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There are other studies that document various benefits, but these two are the ones that psychologists were most surprised with. It is hoped that this would encourage more people to take up the hobby – not only for the potential to learn a new skill but for personal growth as well.

Keith W. Springer is retired, but that never stopped his passion for photography. Learn more when you like this Facebook page.

A Look at the African Burial Ground in New York

New York is home to dozens of national parks. It is naturally assumed that parks are only meant for recreational purposes; a few trees here and there constitute an environment of relaxation. Yet, parks can also be a way to highlight historical events and offer a sense of belonging. The African Burial Ground in colonial New York is one such example.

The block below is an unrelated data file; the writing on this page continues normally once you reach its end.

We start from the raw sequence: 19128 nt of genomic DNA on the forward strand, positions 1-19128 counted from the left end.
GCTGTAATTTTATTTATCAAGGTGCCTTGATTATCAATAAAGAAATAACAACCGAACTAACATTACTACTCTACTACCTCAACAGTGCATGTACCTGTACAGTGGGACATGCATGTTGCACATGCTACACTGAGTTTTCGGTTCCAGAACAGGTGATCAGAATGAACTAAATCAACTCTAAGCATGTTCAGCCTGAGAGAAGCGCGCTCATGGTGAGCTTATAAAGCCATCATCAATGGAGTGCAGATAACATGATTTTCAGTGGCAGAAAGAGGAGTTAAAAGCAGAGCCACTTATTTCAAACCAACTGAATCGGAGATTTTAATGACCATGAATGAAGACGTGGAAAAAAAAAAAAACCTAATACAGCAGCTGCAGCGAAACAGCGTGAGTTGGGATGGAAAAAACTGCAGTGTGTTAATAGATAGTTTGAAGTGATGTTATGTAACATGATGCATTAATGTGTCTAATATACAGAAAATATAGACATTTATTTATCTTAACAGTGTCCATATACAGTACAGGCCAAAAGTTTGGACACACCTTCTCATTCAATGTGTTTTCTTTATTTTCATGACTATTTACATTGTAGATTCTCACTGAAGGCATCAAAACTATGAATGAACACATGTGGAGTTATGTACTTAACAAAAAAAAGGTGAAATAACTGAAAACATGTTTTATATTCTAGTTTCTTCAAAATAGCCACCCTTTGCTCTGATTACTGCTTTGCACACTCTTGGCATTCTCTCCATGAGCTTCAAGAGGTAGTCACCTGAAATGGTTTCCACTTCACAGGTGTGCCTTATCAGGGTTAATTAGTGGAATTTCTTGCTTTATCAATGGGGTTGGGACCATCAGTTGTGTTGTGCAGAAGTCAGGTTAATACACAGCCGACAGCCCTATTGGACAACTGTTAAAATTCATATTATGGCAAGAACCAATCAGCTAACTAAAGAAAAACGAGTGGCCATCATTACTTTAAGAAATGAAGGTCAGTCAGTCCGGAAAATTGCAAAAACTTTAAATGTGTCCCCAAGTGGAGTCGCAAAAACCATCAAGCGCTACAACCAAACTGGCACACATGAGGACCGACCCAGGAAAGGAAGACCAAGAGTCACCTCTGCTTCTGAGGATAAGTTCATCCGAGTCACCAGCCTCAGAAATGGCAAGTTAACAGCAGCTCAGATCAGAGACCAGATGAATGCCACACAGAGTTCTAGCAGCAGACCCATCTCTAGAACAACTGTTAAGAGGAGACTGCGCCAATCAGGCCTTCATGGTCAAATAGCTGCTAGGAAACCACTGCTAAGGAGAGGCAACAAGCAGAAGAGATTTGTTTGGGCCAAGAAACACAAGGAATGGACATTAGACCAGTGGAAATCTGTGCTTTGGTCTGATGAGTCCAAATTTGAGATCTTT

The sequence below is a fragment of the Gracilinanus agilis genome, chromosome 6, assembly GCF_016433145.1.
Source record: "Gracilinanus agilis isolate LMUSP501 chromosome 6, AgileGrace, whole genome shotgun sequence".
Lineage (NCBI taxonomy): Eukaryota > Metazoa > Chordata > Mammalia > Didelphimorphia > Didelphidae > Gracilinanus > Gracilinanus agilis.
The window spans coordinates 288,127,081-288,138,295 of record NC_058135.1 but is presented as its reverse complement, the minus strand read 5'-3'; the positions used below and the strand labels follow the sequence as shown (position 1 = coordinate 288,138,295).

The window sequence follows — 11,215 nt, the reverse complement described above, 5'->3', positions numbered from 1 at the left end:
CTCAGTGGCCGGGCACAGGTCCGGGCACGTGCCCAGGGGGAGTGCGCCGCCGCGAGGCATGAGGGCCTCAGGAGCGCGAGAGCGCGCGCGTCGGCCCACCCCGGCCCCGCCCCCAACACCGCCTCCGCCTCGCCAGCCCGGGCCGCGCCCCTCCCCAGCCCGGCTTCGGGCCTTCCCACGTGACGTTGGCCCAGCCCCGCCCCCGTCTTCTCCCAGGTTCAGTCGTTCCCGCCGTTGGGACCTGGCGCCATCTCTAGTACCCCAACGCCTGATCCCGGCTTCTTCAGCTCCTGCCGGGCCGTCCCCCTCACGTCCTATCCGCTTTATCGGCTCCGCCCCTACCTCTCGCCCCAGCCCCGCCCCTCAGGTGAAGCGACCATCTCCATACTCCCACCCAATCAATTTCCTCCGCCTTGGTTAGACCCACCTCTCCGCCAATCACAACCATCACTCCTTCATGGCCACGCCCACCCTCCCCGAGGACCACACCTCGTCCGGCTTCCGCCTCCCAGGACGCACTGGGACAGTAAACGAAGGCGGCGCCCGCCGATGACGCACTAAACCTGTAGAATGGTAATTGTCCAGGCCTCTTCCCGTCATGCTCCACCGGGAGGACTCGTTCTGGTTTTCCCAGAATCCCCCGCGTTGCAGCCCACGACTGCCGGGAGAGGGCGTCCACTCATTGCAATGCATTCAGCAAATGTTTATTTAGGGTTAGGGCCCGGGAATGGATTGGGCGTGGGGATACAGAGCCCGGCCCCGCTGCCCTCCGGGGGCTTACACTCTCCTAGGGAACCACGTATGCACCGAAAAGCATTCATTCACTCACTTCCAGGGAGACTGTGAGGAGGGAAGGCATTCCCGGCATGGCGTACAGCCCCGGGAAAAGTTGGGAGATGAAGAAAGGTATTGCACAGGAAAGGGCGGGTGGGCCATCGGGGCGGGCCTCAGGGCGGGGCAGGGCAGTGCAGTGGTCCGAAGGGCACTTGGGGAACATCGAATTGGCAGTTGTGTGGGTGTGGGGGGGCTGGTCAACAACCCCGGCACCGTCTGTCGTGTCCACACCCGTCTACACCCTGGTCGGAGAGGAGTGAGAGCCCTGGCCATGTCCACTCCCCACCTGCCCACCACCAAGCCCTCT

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This park is considered one of the most important archeological finds of the 20th century. It is estimated to date as far back as the 17th and 18th century and marks a forgotten period in New York City history. Four hundred and nineteen sets of human remains were discovered between 1991 and 1992 during the construction of a federal building in Lower Manhattan. Immediately, construction was halted and the remains were sent to the Howard University for identification and research. Those who found the bones were amazed by how many sets of human remains there were. After the examination, it was determined that these skeletons belonged to Africans. The remains were re-interred in 2003 and the land renamed as the African Burial Ground.